Photovoltaic panels are the consumer’s choice. With the price of carbon-based fuels on the rise, the power companies that rely on fuels such as coal and oil to generate the bulk of their electricity have been forced to raise their rates; subsequently, homeowners are now opting for solar power to satisfy their electricity needs. Photovoltaic systems are popular with homeowners because the energy is free and recent technological advances have reduced the initial cost of these systems.

Batteries require a steady charge.

Due to the intermittent nature of solar energy, it is not practical to connect appliances directly to a photovoltaic panel. Instead, the power absorbed by the panels during hours of sunshine charges batteries, where it is stored for use as needed. The output of photovoltaic panels depends on certain variables such as the location of the solar panels, the time of day, and the season. These factors all affect the angle of incidence of the sunlight striking the photovoltaic cells and consequently, the temperature of the cells. These dynamic conditions that cause fluctuations in the output power of the panels are not conducive to good battery health. As a general rule, batteries like to be charged at a current rate that is about 20% of their Amp-hour rating. For instance, a 10 Ampere charge would be ideal for a 50 Amp-hour battery. Since overcharging batteries can cause them to quickly fail, a solar charge controller is necessary in order to insure the proper charge current is maintained.

What is a solar charge controller and how does it work?

A solar charge controller is an electronic circuit that adjusts the output voltage and current of solar panels to match the needs of the batteries being charged. In order to charge a battery, your charger, or in this case your solar panel — must be at a higher potential than the battery being charged. In other words, the voltage of the panel must be greater than the opposing voltage of the battery under charge, in order to produce a positive current flow into the battery. But how much more should it be? The current flow can be calculated using Ohm’s law: E=I*R; where E is the voltage in expressed in volts, I is the current in Amperes, and R is equal to the resistance measured in ohm’s. The effective voltage in this circuit is the output voltage of the solar panel minus the opposing voltage of the battery. We can determine the difference in voltage necessary to cause our desired current flow by plugging our known values into the equation. Assuming a 12 volt battery with a 50 Amp-hour capacity, our target charge rate should be about 10 Amps. There is no resistor in this circuit except for the internal impedance of the battery, which is a fraction of an ohm. In this case we will approximate it to be 0.2 ohms. Using Ohm’s law we multiply 10 Amps by 0.2 ohms and we get 2 volts as a result. This means that our solar panel must be 2 volts higher than our battery voltage to maintain our target charge rate. This example is meant to show that the rated output voltage of your solar panel must be greater than the battery being charged for your solar charge controller to work. As discussed earlier, the actual values are dynamic and thus the need for a charge controller. There are some very sophisticated solar charge controllers available today, which use maximum power point tracking, or MPPT, allowing them to adapt to different battery and panel combinations such as 24v, 36v, 48v, etc. These controllers use DC-DC converters to match the voltage and use digital circuitry to measure actual parameters many times a second to adjust the output current accordingly.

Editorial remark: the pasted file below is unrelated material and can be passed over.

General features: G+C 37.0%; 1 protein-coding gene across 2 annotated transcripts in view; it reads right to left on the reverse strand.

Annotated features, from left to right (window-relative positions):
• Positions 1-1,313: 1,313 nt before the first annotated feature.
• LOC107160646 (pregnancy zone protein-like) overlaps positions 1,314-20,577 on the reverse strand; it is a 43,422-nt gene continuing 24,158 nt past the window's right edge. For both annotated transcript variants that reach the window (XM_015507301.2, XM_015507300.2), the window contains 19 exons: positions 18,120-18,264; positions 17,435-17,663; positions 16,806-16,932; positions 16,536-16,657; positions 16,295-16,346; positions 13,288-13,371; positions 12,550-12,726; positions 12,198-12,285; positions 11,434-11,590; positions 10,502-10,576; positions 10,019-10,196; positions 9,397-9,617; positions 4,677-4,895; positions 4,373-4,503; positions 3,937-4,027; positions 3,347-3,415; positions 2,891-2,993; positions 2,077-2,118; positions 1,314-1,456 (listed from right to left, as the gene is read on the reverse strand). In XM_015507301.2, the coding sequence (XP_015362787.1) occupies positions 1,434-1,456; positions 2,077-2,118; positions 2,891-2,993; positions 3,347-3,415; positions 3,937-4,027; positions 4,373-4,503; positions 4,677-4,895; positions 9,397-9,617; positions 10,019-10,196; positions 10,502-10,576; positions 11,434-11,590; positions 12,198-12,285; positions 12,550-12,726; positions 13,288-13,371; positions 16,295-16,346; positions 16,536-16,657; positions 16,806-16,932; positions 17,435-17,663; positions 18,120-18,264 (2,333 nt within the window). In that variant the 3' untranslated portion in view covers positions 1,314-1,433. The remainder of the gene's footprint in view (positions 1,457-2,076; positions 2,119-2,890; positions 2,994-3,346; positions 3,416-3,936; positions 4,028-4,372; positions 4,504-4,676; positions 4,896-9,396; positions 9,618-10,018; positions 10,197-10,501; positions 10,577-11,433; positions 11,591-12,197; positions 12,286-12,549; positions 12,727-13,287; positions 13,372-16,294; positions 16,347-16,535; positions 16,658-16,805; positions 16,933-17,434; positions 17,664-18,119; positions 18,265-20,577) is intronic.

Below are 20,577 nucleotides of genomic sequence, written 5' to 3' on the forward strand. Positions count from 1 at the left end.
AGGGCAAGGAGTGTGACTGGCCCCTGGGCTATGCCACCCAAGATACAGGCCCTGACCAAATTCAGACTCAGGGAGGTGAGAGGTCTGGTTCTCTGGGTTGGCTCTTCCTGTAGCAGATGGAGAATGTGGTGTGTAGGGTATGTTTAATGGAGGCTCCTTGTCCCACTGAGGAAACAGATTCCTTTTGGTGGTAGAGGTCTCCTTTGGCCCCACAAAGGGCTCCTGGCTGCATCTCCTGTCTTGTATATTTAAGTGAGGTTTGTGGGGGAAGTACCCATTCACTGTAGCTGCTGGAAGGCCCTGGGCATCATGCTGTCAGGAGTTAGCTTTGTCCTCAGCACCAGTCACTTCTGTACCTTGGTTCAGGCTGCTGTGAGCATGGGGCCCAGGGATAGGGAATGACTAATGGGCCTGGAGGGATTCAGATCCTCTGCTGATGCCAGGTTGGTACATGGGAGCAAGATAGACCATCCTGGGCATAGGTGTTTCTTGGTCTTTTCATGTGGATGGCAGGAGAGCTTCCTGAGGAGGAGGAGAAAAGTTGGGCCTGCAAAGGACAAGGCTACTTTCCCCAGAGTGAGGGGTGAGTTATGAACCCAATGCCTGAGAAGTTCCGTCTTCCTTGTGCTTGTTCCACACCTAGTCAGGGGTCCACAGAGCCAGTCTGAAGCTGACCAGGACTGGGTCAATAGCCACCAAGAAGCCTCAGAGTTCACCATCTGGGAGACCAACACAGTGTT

The proper charge controller is necessary.

As you can see, a solar charge controller is an absolutely essential component of any photovoltaic system. Although it is true that a simple functional charge circuit can be built with a few parts obtained from your local electronics part store, this option is not recommended for the average person. With so many variables associated with solar power, the use of a solar charge controller that has the ability to track all the pertinent parameters and provide the optimum charge for your batteries is recommended instead. The use of a quality solar charge controller will ensure that you enjoy the maximum life from your batteries and the most from your photovoltaic system.

Author – Charles LaRose